Likewise, video conferencing options are available for salespeople to run demos and pitches with the same ease and low cost as voice communications from wherever is most convenient or effective, saving on both time and travel.
Being away from the phone is not a problem as voicemail and instant messaging can be converted to email or text messaging and sent to any device specified.


You won’t have to worry about installing additional hardware to accommodate new extensions when your business requires them. VoIP service expansion is as simple and inexpensive as purchasing another certified phone with plug-and-play adaptability. At most, connecting a VoIP-enabled phone to your network will require tweaking a few settings. You could also install the softphone client software onto additional networked computers.
VoIP allows for adding or removing any number of phones and extensions. So you can do what makes the most sense for your business’s current needs.

Integration with unified communications systems

If your business uses or is considering implementing a unified communications (UC) system, VoIP fits in well and may already be part of its infrastructure. Because both the UC system and VoIP rely on network connectivity and management, including both makes sense, and both use many of the same communication features such as instant messaging, call management, video calling and conferencing, and mobility.
VoIP becomes another tool for enhancing collaborative workflow and business productivity.

“Today’s small businesses have extensive options for selecting a business phone system, particularly now that cloud-hosted VoIP (Voice over Internet Protocol) solutions are so prominent in the marketplace.” – TechRepublic

Security on VoIP networks

When it comes to the security of your VoIP system, much of that is in the hands of the user. Many VoIP services don’t come with internal security obstacles for cybercriminals to overcome. For that, you need to rely on those same security protocols and best practices as usual.
You’ll want the usual robust firewall protections on your network and employee education regarding phishing scams and malware attacks. You can consider encryption and VPN options as well.
Taken as a whole, however, VoIP is as secure as traditional telephony.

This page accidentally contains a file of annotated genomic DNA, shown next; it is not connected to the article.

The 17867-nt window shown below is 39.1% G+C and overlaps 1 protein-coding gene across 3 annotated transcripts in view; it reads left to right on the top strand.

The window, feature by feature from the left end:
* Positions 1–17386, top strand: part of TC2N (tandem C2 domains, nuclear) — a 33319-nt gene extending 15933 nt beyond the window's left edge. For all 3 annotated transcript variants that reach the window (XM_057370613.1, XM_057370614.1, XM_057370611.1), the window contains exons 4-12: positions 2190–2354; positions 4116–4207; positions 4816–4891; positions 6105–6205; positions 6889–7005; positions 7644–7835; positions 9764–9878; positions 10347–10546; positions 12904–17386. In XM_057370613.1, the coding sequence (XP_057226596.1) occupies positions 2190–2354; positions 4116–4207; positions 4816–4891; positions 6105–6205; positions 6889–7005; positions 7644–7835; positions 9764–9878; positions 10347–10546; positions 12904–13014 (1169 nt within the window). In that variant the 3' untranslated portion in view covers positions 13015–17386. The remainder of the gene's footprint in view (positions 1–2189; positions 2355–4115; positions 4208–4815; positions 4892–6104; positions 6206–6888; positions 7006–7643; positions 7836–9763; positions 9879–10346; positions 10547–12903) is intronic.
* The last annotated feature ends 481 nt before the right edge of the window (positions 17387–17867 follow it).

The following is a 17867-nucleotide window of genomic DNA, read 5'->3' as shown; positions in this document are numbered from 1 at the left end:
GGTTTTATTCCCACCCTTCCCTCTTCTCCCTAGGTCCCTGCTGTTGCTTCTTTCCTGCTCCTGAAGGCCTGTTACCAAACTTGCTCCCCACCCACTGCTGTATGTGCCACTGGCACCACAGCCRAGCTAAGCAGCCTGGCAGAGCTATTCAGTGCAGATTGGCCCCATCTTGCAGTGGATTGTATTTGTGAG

Is VoIP for you?

VoIP is such a rapidly developing technology and is being adopted at a growing rate among companies worldwide. As such, it has been suggested that it may supplant POTS in time. You may want to consider making the switch. It’s simple, given the low costs, the flexibility, and multitude of services available with VoIP systems
As with any business decision, you should do the research and consult with your experts. You’ll likely find that companies dedicated to keeping a competitive edge and looking to take every advantage possible to strengthen their business are adopting VoIP as a useful tool.

Enterprise-level BYOD policy dos and don’ts

There’s no way around it. Your organization needs a Bring Your Own Device (BYOD) policy. In fact, it probably needed it two or three years ago.

You dig in and do your homework. You evaluate the options, assess the upsides, and prepare for potential drawbacks. You’ve taken in tons of advice and information. It’s time to sort through it all. Before you go into information overload, tie up your research with our handy list of BYOD policy dos and don’ts.

Don’t forget the gatekeepers

Your IT team probably has existing precautionary guardrails to protect devices and networks.

That’s a great start. But as the BYOD policy develops, IT administrators need to stay informed and involved.

Their teams are accountable for network security. And they know better than anyone the boundaries that need to be set as part of the policy.

Do be cautious yet flexible